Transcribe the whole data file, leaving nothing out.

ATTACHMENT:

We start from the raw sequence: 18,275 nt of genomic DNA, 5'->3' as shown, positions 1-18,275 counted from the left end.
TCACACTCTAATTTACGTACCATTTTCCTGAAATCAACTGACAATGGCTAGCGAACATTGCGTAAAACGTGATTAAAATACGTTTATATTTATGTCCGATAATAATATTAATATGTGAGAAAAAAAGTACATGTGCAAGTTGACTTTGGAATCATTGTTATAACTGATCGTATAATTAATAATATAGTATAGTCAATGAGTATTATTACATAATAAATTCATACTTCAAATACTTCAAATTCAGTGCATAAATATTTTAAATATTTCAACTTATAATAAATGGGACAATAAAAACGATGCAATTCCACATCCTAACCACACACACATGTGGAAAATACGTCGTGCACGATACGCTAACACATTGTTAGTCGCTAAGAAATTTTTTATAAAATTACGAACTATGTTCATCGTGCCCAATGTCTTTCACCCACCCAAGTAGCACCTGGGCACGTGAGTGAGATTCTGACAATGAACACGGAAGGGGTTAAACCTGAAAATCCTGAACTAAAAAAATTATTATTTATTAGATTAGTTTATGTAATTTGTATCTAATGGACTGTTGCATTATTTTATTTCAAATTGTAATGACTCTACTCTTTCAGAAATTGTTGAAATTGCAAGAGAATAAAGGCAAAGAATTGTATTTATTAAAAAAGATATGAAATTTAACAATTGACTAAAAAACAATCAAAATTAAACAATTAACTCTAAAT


We start from the raw sequence: 18,275 nt of genomic DNA, 5'->3' as shown, positions 1-18,275 counted from the left end.
TCACACTCTAATTTACGTACCATTTTCCTGAAATCAACTGACAATGGCTAGCGAACATTGCGTAAAACGTGATTAAAATACGTTTATATTTATGTCCGATAATAATATTAATATGTGAGAAAAAAAGTACATGTGCAAGTTGACTTTGGAATCATTGTTATAACTGATCGTATAATTAATAATATAGTATAGTCAATGAGTATTATTACATAATAAATTCATACTTCAAATACTTCAAATTCAGTGCATAAATATTTTAAATATTTCAACTTATAATAAATGGGACAATAAAAACGATGCAATTCCACATCCTAACCACACACACATGTGGAAAATACGTCGTGCACGATACGCTAACACATTGTTAGTCGCTAAGAAATTTTTTATAAAATTACGAACTATGTTCATCGTGCCCAATGTCTTTCACCCACCCAAGTAGCACCTGGGCACGTGAGTGAGATTCTGACAATGAACACGGAAGGGGTTAAACCTGAAAATCCTGAACTAAAAAAATTATTATTTATTAGATTAGTTTATGTAATTTGTATCTAATGGACTGTTGCATTATTTTATTTCAAATTGTAATGACTCTACTCTTTCAGAAATTGTTGAAATTGCAAGAGAATAAAGGCAAAGAATTGTATTTATTAAAAAAGATATGAAATTTAACAATTGACTAAAAAACAATCAAAATTAAACAATTAACTCTAAAT